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throw your own smash bash

Smash Bashes are about experimenting. Fill a table with sliced fruit, bundles of herbs, and a few bottles of simple syrup, flavored ones if you want to get fancy!

Here are the other tools you’ll need:

• cutting board
• small knife
• mixing tin

• muddler
• bar spoon
• shot glass
• lots of high ball glasses (or small mason jars)

The point is that it’s not supposed to be fussy. Everyone makes their own cocktails, experiment- ing with flavors and combinations. You can even pass them around and vote on the best creation!

Want some help from your guests? Ask them to bring their favorite bottle of booze, while you provide the ice and assortment of fruits, syrups, and herbs.

symple syrup

1 cup water 1 cup sugar

Put water and sugar into a pot, and heat over medium heat just until sugar is melted. Cool.

Note 1: traditionally regular white sugar is used for simple syrup, but you can also use raw sugar or honey for the same effect.

Note 2: Making syrup on the fly and need it quick? Reduce the amount of water by about 1/4 cup, continue as instructed, and after sugar is melted, throw in a healthy handful of ice to cool it down quickly.

Bohem Spring 2015

Once again, we have had the pleasure of working with Heather Wylie of Bohem and Bohemian Bop to create a look and photograph just a few pieces in her Spring 2015 collection. Heather has a shop and workshop here in Florence as well as a new retail location in Birmingham on First Avenue North. Be sure to check out these looks and so many more at www.shopbohem.com! All photos shot on Kodak Portra 400 with process and scans by Indie Film Lab.blog-bohem-spring2015-1blog-bohem-spring2015-2blog-bohem-spring2015-3blog-bohem-spring2015-4blog-bohem-spring2015-5blog-bohem-spring2015-6blog-bohem-spring2015-7blog-bohem-spring2015-8blog-bohem-spring2015-9blog-bohem-spring2015-10blog-bohem-spring2015-11 blog-bohem-spring2015-12blog-bohem-spring2015-13 blog-bohem-spring2015-14blog-bohem-spring2015-15 blog-bohem-spring2015-16blog-bohem-spring2015-17blog-bohem-spring2015-18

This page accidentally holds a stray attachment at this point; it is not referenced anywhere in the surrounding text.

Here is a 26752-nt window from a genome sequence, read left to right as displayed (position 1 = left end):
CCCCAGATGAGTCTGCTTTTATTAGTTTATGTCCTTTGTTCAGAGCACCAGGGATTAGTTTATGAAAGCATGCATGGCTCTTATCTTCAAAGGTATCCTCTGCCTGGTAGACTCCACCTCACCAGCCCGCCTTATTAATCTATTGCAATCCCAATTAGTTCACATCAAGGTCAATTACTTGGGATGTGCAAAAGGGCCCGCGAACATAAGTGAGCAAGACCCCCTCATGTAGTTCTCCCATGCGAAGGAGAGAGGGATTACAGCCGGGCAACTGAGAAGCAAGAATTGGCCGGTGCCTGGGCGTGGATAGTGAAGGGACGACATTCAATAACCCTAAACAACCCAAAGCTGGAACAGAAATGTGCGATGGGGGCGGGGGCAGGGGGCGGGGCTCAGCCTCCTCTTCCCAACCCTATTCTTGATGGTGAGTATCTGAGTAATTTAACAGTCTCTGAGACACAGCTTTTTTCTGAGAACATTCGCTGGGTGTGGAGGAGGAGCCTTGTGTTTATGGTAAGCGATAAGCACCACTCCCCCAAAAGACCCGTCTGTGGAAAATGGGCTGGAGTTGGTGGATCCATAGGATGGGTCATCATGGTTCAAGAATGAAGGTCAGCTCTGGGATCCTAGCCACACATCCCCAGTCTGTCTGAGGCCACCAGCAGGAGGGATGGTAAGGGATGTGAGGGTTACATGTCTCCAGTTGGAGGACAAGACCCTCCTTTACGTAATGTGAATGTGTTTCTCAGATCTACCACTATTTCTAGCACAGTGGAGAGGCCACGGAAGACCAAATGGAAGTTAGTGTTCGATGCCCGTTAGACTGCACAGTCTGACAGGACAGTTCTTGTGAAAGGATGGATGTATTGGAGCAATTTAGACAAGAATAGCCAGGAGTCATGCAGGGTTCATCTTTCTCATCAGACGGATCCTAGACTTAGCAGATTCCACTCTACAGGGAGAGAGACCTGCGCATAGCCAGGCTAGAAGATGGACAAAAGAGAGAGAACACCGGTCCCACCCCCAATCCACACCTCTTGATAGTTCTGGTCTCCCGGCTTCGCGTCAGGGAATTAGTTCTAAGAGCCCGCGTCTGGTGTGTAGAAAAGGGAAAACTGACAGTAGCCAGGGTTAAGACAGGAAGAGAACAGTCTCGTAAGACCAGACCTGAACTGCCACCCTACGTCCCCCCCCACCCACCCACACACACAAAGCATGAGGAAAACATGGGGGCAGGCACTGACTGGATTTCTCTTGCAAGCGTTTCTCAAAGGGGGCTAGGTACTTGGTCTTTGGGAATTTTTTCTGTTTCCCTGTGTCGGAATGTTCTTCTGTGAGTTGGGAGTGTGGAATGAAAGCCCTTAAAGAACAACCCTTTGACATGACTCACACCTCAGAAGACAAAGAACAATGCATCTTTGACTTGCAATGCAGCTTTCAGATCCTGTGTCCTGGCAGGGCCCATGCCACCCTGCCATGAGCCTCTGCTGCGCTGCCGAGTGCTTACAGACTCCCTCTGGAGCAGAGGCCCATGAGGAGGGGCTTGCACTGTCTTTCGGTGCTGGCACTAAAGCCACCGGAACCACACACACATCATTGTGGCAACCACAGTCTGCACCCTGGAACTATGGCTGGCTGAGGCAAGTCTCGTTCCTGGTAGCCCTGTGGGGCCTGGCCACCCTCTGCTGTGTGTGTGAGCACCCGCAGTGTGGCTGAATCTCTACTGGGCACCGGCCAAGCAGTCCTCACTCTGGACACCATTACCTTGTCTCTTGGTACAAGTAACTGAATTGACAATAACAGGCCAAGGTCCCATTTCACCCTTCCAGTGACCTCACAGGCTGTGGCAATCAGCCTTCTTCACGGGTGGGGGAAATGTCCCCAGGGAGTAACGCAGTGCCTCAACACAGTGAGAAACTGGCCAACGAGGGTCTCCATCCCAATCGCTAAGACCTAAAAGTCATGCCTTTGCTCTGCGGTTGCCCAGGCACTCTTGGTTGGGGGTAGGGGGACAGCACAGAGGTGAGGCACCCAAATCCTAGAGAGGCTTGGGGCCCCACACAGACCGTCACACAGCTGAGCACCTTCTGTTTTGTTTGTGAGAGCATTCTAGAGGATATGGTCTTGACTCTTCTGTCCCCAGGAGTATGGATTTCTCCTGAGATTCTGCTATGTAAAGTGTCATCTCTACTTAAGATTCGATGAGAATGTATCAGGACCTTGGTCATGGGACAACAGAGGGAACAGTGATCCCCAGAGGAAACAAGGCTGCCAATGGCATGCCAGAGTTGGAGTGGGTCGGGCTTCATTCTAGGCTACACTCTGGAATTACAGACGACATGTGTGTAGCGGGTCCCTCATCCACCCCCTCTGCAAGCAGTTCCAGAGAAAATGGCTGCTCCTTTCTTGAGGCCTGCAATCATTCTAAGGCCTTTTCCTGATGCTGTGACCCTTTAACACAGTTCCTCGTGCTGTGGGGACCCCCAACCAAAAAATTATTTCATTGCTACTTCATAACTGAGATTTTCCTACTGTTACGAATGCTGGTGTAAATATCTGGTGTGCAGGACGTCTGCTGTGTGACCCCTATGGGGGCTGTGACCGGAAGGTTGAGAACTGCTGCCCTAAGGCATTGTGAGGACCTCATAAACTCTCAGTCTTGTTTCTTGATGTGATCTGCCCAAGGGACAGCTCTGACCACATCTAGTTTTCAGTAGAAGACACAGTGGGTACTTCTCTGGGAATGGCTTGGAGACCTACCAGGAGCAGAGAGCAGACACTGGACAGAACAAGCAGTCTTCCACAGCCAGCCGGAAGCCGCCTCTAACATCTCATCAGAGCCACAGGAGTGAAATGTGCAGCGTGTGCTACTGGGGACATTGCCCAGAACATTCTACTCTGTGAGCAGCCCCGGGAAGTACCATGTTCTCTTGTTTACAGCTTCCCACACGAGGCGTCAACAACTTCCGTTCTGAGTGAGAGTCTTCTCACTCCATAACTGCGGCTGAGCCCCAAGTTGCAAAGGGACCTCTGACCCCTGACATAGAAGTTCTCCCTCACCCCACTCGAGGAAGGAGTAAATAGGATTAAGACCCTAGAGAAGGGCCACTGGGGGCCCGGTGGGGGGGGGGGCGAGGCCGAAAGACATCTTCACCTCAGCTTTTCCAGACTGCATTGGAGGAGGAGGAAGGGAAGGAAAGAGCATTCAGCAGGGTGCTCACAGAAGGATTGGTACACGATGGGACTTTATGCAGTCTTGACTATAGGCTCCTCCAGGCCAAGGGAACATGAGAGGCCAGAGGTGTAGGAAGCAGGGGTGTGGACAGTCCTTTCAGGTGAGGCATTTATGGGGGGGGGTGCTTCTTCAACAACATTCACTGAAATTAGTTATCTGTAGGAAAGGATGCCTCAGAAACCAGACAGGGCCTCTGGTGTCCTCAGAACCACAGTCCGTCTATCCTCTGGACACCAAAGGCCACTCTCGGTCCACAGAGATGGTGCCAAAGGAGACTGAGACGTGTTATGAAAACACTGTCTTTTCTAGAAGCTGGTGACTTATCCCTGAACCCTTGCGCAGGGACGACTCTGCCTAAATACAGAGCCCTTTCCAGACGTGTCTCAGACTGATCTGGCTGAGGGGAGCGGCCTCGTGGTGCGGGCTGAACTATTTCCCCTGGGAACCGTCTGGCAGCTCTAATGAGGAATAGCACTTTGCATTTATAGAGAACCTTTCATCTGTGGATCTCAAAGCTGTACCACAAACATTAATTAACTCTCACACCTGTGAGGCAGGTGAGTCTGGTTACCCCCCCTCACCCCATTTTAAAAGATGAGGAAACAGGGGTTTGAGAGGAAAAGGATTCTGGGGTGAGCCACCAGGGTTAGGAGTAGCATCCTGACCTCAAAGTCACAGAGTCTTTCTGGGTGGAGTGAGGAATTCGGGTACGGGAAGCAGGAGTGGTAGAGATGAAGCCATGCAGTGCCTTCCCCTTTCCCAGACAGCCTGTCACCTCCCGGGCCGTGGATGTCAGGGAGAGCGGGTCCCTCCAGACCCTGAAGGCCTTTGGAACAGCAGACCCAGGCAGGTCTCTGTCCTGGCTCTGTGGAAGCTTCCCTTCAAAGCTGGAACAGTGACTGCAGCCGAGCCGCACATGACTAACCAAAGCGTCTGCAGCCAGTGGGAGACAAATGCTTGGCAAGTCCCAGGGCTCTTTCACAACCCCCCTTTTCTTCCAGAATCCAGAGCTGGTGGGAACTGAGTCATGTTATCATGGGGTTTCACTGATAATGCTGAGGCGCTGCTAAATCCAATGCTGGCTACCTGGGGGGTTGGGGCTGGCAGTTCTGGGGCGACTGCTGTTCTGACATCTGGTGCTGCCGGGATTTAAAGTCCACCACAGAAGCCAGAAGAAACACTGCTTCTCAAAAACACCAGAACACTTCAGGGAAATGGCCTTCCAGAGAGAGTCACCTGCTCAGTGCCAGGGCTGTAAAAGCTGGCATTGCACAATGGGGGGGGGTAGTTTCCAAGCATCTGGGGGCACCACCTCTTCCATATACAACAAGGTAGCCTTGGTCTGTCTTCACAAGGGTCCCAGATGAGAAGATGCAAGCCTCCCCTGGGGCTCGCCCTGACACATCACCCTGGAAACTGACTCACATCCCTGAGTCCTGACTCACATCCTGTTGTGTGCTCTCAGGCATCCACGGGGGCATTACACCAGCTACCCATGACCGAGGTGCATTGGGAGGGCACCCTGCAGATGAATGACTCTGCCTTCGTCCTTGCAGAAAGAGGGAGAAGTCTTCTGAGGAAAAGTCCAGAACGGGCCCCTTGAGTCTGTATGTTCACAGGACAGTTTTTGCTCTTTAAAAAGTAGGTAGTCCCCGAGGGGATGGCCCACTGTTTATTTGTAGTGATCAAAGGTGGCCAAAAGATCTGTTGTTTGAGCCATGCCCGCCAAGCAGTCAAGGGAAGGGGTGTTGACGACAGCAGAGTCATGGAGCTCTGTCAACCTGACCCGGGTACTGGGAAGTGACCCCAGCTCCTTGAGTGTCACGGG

clothing: Bohem

models: Kaitlyn Wilson & Elise Cofield

hair & makeup: Natalie Faggioni

accessories: Jen Boaz

shoes: Billy Reid

styling: Heather Wylie & Susan Rowe

process & scan: Indie Film Lab

Maggie & Blake Engagement

When we first met with Maggie and Blake we talked all about the wedding plans, but once we started talking about engagements, everybody got really excited. Blake was telling us about how much they love Jason Isbell in particular the song “Traveling Alone”. We used this as a fun jumping off point for a road trip engagement shoot through Lauderdale County and down the Natchez Trace. Blake found a friend with a 1934 Hudson and we were off!